The book One Fish Two Fish provided the inspiration for this fishing activity.
Using cardboard cut-outs of fish from the book and magnetic fishing poles, students went fishing, proudly showing off their catches to their friends!
Our second week involved us learning all about the book One Fish, Two Fish.
For this activity, we used plastic fish, blue gel, small rocks, and plastic plants to create aquariums!
This entire week included a host of activities that revolved around fish.
By introducing a host of different activities, your little one was better able to relate to the material!
Young children learn best by “doing”.
Because we are always talking about our colors, we practiced sorting fish according to their color. Using cardboard cut-outs of fish and a Twister board, we placed fish onto their matching color.
This activity fostered an array of pre-math skills, including sorting, classifying, and categorizing items by similar and contrasting characteristics.
Our first week of Dr. Suess revolved around the book Ten Apples Up on Top.
This book presented a host of opportunities for us to practice our counting skills! For this activity, we used blocks (of which apple stickers were attached), to practice our counting!
Using our hands and our thinking minds, we stacked our blocks until we reached ten! Creating a foundation for complex mathematical thinking is initiated in early childhood.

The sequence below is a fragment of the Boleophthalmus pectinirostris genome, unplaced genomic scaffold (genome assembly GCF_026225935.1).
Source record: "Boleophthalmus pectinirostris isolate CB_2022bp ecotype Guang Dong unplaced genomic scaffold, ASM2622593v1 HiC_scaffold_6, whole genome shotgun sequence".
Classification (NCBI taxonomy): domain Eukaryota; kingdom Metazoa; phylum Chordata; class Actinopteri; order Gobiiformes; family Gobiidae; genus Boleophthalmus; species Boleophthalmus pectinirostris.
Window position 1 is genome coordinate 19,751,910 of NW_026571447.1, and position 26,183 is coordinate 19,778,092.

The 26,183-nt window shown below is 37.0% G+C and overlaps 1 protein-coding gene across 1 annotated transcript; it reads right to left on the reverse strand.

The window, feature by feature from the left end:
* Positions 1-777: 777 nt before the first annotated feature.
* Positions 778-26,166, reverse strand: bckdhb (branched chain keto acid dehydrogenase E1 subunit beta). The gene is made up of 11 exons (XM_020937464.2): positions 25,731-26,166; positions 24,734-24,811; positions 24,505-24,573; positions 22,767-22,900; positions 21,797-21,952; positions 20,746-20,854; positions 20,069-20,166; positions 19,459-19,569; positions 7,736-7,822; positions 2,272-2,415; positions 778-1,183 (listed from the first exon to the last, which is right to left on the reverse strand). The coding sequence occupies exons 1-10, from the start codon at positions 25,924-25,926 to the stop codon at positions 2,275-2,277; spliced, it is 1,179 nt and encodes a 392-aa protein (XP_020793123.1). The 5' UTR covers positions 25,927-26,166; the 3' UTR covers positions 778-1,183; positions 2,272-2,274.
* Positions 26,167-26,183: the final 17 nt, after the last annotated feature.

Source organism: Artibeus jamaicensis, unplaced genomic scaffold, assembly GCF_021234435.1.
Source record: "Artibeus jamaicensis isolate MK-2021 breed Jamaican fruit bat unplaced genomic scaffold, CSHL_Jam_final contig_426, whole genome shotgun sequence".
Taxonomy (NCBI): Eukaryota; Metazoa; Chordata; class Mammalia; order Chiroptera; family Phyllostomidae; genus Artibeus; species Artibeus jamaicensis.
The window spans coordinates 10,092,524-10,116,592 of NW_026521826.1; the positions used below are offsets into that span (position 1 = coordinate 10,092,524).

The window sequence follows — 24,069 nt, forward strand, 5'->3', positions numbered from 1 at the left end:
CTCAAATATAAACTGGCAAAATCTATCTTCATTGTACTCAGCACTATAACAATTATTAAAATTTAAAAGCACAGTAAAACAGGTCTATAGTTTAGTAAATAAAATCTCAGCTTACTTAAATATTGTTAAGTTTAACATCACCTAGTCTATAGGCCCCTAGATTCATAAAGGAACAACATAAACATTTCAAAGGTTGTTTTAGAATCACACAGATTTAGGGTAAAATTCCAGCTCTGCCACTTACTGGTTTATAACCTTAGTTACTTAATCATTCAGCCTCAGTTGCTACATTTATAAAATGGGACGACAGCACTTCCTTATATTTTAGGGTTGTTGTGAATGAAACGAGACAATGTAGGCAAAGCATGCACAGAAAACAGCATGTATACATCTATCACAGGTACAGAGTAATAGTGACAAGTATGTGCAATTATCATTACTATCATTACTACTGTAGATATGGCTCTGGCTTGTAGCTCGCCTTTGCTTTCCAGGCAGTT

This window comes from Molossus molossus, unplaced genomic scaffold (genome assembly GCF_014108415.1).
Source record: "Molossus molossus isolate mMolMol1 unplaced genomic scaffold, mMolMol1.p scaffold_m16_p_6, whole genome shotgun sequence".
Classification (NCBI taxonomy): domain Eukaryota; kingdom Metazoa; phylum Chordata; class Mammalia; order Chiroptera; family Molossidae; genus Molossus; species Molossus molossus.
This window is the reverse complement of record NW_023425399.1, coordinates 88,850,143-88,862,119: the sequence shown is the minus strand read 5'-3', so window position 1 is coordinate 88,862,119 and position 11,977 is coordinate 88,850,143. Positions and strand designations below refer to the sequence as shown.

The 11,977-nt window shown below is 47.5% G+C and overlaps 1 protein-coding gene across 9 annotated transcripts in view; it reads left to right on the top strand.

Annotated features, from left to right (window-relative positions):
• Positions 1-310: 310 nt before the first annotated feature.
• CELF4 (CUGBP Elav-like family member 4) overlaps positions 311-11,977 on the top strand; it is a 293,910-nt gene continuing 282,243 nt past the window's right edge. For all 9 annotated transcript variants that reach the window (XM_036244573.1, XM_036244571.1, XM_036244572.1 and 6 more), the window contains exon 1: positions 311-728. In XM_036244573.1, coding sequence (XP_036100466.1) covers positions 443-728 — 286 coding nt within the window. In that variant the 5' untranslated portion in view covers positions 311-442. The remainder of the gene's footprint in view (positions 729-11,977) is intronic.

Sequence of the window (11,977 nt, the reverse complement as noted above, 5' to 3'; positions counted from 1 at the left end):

Stacking objects helps your preschooler begin to acknowledge quantities, cause and effect, and measurement. This awareness lays the framework for more complicated concepts later on.
In the story of Bartholomew and the Oobleck, oobleck rains down from the sky and covers everything in its path.
Using play dough as a medium and small plastic people, we recreated the story! This activity also revisited and reinforced vocabulary words, such as inside, outside, under and, and over.
Using play dough helped your little practice using certain physical skills with their hands as they manipulated the dough with their fingers. Children can practice skills such as pinching, squeezing or poking while they play with the dough.
Lastly, using play dough helps a child practice using imagination and other cognitive abilities such imitation, symbolism and problem solving. This helps our little ones learn more about their environment as they make and mimics everyday objects with the play dough.
Sensory activities play a key role in the maturation process of young children.
Activities that require manipulation and touch enable children to heighten the adaptive response through their senses.
They are an integral component in early childhood education. They not only engage the child, but stimulate cognitive development.
To access this, your young one participated in an activity where they made oobleck!
Using corn starch, food coloring, and water, we manipulated and created various combinations to create the perfect consistency for our goo!